New allegations emerge concerning New York Governor’s behavior

“Andrew Cuomo” by shinya is licensed under CC BY-ND 2.0

In less than a year, Governor Andrew Cuomo, (D-N.Y.) has gone from being widely praised and talked about as a potential Democratic presidential nominee in 2024, if President Biden elected not to run again, to facing calls to resign from senior Democratic lawmakers in Albany and Washington. 

The three term governor’s fall has been ensnared in interlocking crises – including a federal probe into underreporting of COVID-19 deaths in New York’s nursing homes. A major catalyst for this abrupt shift are the allegations made against him regarding sexual assault, sexual harassment and creating a toxic workplace environment, particularly for young women. 

So far, at least seven women came forward with specific allegations of harassment, misconduct or other inappropriate behavior by Cuomo, and that he took advantage of an unbalanced power dynamic. These accusers include at least five people who were employed by the state or by the governor at the time they allege the misconduct took place. 

The accusers include Lindsay Boylan, Anna Liss, Kate Hinton, Anna Ruch, Jessica Bakeman and Charlotte Bennett. Bennett, Boylan, Liss, and Hinton all worked with the governor in some capacity during their jobs. Bakeman interacted with Cuomo as a reporter in Albany. Ruch’s encounter with the governor occurred at a wedding that she attended. 

An additional group of former employees and aides contacted by the Washington Post have recounted experiences with a work environment that was toxic, especially for young women working for Cuomo.

An independent investigation into the allegations has been set up under the oversight of New York Attorney General, Letitia James (D). James has appointed two experienced lawyers, Joon Kim and Anne Clark, to spearhead the investigation. Kim is a former prosecutor in the U.S. Southern District of New York while Clark has experience in employment discrimination cases.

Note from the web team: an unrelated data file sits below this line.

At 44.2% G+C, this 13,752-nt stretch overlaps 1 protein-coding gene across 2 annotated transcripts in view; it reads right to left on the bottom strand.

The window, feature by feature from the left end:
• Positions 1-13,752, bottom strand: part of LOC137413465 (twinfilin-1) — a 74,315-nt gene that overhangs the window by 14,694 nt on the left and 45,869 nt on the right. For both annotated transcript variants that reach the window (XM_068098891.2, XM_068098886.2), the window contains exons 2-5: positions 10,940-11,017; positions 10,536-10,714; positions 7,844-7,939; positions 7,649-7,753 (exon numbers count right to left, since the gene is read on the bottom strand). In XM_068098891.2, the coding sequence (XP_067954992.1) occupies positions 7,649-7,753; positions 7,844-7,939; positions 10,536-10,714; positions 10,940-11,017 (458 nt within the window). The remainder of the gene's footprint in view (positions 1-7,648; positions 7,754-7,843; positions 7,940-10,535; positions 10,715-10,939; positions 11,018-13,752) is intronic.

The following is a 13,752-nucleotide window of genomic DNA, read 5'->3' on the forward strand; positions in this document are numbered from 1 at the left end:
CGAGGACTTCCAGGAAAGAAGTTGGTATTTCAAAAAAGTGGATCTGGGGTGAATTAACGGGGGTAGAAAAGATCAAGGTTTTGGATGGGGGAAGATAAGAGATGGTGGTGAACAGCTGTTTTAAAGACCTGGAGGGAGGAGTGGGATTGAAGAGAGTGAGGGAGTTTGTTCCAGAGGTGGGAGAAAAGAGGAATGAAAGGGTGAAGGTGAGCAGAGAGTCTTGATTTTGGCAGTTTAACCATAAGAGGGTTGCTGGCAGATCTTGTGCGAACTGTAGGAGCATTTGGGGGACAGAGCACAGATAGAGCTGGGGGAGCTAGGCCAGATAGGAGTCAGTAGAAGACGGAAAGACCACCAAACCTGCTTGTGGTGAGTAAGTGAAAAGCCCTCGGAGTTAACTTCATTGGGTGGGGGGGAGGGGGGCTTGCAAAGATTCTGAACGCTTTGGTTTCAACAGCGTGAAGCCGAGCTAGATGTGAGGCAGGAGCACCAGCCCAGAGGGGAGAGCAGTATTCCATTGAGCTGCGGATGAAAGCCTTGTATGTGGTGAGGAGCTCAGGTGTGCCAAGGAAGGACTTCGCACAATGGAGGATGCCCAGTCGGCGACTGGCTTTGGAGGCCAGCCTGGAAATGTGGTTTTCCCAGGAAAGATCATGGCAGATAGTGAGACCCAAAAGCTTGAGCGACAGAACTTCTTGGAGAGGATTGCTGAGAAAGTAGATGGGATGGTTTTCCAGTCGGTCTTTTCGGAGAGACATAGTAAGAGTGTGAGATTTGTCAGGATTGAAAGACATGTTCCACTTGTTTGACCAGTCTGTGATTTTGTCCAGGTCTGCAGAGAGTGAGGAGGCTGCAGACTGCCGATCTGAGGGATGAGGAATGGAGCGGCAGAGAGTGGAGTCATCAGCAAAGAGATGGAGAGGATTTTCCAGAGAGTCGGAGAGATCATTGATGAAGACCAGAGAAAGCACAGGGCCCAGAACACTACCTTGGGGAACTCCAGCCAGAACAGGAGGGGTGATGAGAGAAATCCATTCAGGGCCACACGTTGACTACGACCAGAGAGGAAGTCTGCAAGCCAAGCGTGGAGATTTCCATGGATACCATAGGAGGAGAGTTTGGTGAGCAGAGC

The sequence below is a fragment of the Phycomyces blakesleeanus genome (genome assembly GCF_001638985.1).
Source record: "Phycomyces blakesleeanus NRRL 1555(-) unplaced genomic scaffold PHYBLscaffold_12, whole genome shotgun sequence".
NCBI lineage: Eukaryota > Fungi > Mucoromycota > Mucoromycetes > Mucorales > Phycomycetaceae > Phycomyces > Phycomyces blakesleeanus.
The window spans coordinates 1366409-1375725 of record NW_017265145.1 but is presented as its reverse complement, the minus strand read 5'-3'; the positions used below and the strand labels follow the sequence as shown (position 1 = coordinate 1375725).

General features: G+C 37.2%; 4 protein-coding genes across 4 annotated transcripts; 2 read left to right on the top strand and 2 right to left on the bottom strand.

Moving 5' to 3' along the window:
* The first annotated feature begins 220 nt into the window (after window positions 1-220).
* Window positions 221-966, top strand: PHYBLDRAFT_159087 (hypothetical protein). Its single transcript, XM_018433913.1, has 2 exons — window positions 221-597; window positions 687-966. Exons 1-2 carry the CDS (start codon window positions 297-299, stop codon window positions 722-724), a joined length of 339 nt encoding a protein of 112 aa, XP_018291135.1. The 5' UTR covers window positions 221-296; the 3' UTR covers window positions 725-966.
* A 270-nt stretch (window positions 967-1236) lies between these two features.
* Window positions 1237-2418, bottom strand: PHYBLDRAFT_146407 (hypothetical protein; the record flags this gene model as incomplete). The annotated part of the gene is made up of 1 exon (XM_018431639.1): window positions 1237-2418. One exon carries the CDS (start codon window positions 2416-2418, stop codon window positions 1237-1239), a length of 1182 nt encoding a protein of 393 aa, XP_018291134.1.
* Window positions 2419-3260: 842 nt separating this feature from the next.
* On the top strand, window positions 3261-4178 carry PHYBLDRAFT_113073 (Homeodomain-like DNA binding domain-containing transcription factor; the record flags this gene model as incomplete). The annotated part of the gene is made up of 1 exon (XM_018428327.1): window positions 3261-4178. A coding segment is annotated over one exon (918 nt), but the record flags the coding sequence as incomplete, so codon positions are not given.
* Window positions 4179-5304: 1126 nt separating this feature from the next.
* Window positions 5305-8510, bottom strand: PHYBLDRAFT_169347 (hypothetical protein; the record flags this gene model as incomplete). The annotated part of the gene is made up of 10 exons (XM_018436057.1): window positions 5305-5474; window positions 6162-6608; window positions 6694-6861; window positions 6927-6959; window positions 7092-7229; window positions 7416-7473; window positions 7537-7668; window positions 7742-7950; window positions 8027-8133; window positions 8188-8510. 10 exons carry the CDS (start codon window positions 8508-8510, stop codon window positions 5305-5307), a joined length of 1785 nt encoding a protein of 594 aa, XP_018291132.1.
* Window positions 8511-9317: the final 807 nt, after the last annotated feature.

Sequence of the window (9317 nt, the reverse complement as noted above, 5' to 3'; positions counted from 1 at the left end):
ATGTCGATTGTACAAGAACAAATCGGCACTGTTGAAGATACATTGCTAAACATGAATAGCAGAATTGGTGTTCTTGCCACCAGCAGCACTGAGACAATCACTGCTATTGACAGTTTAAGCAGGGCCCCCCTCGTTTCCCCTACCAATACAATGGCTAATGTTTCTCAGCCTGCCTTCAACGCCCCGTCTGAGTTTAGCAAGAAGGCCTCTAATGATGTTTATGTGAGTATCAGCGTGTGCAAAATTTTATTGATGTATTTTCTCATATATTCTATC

Faced with multiple, detailed allegations, Cuomo – long known for his abrasive and imperious style – has found allies in short supply in Albany and in Washington. 

Most of New York’s congressional delegation, including prominent and powerful legislators such as U.S. Senate Majority Leader Charles E. Schumer, House Judiciary Chairman Jerrold Nadler, Rep. Alexandria Ocasio-Cortez and Sen. Kirsten Gillibrand – the first senator to call for Sen. Al Franken (D-Minn.) to resign when sexual harassment allegations emerged about him – have all called for Cuomo to resign, saying he has lost the ability to govern effectively. 

President Biden declined to call for Cuomo’s immediate resignation, preferring to wait on the results of the investigation. He did express support for the women coming forward with accusations and their right to a serious investigation.  

Additionally, Biden observed that if the investigation proved the allegations were accurate he would support Cuomo’s resignation and expect him to be prosecuted. 

Meanwhile, more perilous to Cuomo’s immediate prospects, Democratic leaders in the state’s Democratic-run State Legislature have signaled a rupture with him. Assembly Speaker Carl Heastie has not called for Cuomo to resign yet, though he has condemned the governor. New York Senate Majority Leader Andrea Stewart-Cousins has, however, called for Cuomo to resign. 

Heastie is also in the spotlight as the Assembly’s Judiciary Committee begins to pursue an impeachment inquiry into Cuomo.  

More than a majority of the State Legislature has expressed support for the governor’s resignation, including a large number of Democrats in the Assembly. 

Still, the governor has remained defiant and resisted calls to resign. Cuomo denied all the allegations, urging New Yorkers to await the findings of James’ independent investigation. He accused those calling for his resignation of being motivated by political agendas and score-settling. 

Cuomo may have received a boost on March 15, when a new Siena College poll found that a majority of New Yorkers do not support his immediate resignation.

Though the situation remains fluid, in recent days Democratic opposition to moving forward with impeachment prior to the conclusion of James’ report has solidified. Given Cuomo’s determination to not resign, it appears that the investigation’s findings may be determinative in what comes next for Cuomo and his ambitions for a fourth term.


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